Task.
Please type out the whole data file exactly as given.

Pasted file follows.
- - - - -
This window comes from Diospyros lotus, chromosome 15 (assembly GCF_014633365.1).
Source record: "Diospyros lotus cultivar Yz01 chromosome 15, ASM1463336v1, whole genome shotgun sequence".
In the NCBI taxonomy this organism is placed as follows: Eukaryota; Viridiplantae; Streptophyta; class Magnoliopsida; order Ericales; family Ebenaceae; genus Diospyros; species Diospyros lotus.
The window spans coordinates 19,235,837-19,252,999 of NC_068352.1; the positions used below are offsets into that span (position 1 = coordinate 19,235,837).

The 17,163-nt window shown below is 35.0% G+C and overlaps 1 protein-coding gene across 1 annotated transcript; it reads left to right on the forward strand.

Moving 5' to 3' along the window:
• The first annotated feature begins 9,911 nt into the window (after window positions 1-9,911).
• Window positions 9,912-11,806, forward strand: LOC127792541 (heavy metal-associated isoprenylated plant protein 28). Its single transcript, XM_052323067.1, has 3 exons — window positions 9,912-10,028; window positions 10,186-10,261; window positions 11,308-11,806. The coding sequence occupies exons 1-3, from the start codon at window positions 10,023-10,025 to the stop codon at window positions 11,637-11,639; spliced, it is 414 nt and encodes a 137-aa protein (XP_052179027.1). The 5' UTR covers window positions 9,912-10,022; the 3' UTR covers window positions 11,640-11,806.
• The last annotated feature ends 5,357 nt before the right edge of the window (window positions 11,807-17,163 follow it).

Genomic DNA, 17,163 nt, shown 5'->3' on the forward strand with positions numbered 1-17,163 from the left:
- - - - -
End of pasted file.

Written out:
This window comes from Diospyros lotus, chromosome 15 (assembly GCF_014633365.1).
Source record: "Diospyros lotus cultivar Yz01 chromosome 15, ASM1463336v1, whole genome shotgun sequence".
In the NCBI taxonomy this organism is placed as follows: Eukaryota; Viridiplantae; Streptophyta; class Magnoliopsida; order Ericales; family Ebenaceae; genus Diospyros; species Diospyros lotus.
The window spans coordinates 19,235,837-19,252,999 of NC_068352.1; the positions used below are offsets into that span (position 1 = coordinate 19,235,837).

The 17,163-nt window shown below is 35.0% G+C and overlaps 1 protein-coding gene across 1 annotated transcript; it reads left to right on the forward strand.

Moving 5' to 3' along the window:
• The first annotated feature begins 9,911 nt into the window (after window positions 1-9,911).
• Window positions 9,912-11,806, forward strand: LOC127792541 (heavy metal-associated isoprenylated plant protein 28). Its single transcript, XM_052323067.1, has 3 exons — window positions 9,912-10,028; window positions 10,186-10,261; window positions 11,308-11,806. The coding sequence occupies exons 1-3, from the start codon at window positions 10,023-10,025 to the stop codon at window positions 11,637-11,639; spliced, it is 414 nt and encodes a 137-aa protein (XP_052179027.1). The 5' UTR covers window positions 9,912-10,022; the 3' UTR covers window positions 11,640-11,806.
• The last annotated feature ends 5,357 nt before the right edge of the window (window positions 11,807-17,163 follow it).

Genomic DNA, 17,163 nt, shown 5'->3' on the forward strand with positions numbered 1-17,163 from the left: